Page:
“Mushkil” has been an enjoyable ride for the past couple of months, the premise keeping viewers engaged with its story of the obsessive stalker, Hareem (Zainab Shabbir) and the predicament her obsession puts her best friend, Sameen (Saboor Aly), in. While it’s Hareem’s actions which cause Sameen and Faraz (Khushhal Khan) to ultimately find themselves married, Hareem sets out to exact her revenge upon Sameen. Starring Khusshal Khan, Saboor Aly, Zainab Shabbir, Behroze Sabzwari, Hamayoun Ashraf, Shagufta Ejaz, Qudsia Ali, Laila Wasti, Saife Hassan and others in prominent roles, the story has been written by Adeel Razzaq and directed by Marina Khan.
In the finale, Hareem prepares happily for her marriage to Faraz while his mother (Shagufta Ejaz) attempts to put a stop to the wedding by bringing Sameen back home. Fortunately, the wedding is stopped well beforehand when Arif confesses that Hareem was behind Asfand’s (Hamayoun Ashraf) murder. Hareem is arrested, left to her delusions, while Faraz pacifies an angry Sameen and the families rejoice as Faraz and Sameen bring a little boy into the world.
As a reviewer and active drama viewer, it’s important to point out both strengths and weaknesses. And while one an absolutely heap lavish praises upon “Mushkil” for its strengths, it also has an incredible number of weaknesses. Speaking of positives first, the strengths of “Mushkil” have been the entertaining exchanges between Sameen and Hareem, their characters both showing confidence in themselves and a means to achieve their own goals. Of course, the greatest positive has been the chemistry between Khushhal Khan and Saboor Aly as Faraz and Sameen. Someone please sign Khushhal Khan and Saboor Aly for another quality show together immediately. The other strength of the show has been Zainab Shabbir’s performance as Hareem, a character who the audience has loved to hate. This role would not have been the same without Zainab’s performance.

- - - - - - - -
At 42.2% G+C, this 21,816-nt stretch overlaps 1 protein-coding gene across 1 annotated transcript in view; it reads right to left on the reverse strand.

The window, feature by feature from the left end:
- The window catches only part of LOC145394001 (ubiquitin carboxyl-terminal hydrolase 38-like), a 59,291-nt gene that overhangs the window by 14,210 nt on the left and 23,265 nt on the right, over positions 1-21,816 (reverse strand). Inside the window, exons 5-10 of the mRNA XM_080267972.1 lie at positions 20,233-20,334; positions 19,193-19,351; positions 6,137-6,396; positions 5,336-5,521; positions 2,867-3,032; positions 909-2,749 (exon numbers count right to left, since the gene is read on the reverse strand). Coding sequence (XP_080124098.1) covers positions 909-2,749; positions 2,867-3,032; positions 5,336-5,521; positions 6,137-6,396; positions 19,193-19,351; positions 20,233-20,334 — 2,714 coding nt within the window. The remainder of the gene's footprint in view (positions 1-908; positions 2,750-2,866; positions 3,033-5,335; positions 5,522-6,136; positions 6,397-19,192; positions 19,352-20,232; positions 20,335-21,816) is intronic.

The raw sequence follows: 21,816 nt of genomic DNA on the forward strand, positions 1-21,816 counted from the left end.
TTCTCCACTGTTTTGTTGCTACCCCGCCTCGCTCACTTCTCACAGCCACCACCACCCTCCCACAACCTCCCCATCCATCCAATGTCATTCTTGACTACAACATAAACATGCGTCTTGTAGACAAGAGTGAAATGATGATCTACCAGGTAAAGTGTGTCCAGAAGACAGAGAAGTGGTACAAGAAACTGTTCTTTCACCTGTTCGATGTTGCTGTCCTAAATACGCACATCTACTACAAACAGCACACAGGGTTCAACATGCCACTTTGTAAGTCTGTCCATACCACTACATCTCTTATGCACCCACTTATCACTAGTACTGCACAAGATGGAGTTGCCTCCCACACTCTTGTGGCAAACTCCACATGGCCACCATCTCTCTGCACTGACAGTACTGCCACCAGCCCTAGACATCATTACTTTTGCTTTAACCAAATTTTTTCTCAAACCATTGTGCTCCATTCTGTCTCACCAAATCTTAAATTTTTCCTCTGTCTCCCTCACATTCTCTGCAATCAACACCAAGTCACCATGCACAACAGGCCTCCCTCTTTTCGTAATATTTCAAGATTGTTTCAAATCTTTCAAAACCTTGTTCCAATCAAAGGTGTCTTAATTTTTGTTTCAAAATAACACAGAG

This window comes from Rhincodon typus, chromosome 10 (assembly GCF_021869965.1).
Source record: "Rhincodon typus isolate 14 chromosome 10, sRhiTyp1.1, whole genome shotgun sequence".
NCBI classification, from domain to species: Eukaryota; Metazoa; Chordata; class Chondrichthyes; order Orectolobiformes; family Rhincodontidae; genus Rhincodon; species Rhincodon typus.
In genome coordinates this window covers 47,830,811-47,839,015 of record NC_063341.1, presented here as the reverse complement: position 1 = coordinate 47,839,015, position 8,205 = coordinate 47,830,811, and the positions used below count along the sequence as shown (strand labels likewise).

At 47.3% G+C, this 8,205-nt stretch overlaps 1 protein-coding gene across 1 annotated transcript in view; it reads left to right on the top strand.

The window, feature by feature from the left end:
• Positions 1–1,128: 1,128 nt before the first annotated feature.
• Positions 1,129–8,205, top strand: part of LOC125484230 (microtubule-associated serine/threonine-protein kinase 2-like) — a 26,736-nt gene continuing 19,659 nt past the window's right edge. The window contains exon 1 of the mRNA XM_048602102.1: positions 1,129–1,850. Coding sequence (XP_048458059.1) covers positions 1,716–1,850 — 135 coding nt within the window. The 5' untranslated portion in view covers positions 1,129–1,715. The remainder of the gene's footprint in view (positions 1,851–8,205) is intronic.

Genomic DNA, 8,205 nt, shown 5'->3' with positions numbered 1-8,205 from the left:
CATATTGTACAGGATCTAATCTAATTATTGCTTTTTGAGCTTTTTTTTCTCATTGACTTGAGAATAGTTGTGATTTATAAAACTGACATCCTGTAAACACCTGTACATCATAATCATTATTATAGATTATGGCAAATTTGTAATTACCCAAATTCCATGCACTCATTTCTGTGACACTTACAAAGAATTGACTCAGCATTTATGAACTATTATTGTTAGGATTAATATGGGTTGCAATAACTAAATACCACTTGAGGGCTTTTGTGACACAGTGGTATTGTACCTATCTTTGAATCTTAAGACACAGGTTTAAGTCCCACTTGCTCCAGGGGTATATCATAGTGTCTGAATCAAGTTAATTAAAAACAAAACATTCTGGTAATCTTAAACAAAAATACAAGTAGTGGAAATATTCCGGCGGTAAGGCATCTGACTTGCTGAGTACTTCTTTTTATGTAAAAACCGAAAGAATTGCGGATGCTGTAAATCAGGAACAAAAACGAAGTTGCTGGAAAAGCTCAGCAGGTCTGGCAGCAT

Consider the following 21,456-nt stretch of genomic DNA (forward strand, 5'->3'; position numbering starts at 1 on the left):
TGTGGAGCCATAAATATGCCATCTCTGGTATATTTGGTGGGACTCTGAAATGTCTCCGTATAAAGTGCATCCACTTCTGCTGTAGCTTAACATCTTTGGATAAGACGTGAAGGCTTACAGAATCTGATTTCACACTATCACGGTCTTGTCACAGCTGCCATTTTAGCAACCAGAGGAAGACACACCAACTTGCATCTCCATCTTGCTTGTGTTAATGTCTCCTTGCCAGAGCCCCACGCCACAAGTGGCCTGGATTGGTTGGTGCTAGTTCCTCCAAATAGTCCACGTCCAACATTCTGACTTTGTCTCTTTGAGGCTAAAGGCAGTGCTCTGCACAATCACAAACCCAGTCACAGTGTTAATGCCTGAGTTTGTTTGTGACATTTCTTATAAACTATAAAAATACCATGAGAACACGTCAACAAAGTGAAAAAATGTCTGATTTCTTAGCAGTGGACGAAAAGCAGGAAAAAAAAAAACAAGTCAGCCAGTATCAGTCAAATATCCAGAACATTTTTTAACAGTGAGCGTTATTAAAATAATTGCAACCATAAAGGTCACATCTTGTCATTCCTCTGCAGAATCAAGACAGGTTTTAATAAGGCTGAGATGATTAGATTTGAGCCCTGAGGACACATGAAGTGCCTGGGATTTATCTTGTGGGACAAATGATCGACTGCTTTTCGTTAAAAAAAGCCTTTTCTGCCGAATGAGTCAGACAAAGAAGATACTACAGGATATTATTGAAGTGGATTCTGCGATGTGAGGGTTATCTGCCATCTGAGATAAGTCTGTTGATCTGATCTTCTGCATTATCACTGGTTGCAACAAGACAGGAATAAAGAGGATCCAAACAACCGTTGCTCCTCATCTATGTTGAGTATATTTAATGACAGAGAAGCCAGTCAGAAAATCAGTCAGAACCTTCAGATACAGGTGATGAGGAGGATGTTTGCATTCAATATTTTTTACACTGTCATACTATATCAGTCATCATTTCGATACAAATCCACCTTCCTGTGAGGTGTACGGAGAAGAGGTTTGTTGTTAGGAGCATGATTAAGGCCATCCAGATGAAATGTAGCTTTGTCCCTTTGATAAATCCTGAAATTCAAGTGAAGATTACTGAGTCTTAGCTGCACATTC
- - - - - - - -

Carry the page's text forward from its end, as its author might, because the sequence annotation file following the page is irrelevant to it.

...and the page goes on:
Now let’s come to negatives. To call “Mushkil” illogical would be an understatement. This show started off very well with both Faraz and Sameen seeing Hareem for who she is…..however, from the get-go, logic would have stated to inform the entire family of Hareem’s plot before she married Asfand. However, Sameen and Faraz remained silent throughout, all while Hareem created havoc in the house, turning the family against them. Where is the logic? Hareem made several advances openly on Faraz both before and after Asfand’s death…..and yet, Faraz wound up manipulated into believing the accusations against Sameen and agreed to marry Hareem? Please, make this story arc make sense. It never did make sense nor did viewers find it believable, leaving most holding their heads in disbelief or hoping it was Faraz’s plan.
What is actually quite refreshing about the ending is that Hareem never “goes crazy” as we see often in other dramas. Hareem has always been unstable and she continues in her instability, plotting from her hospital bed and jail, creating ways in her head to “win back Faraz.” While the “villain going mad” cliché is old and moldy, it feels quite apt this time around, because the villain has always been mentally unwell. Overall, the success of “Mushkil” can be attributed to Saboor Aly and Khushhal Khan’s chemistry and performances, along with Zainab Shabbir’s performance. The rest…….”illogical” does sum it up.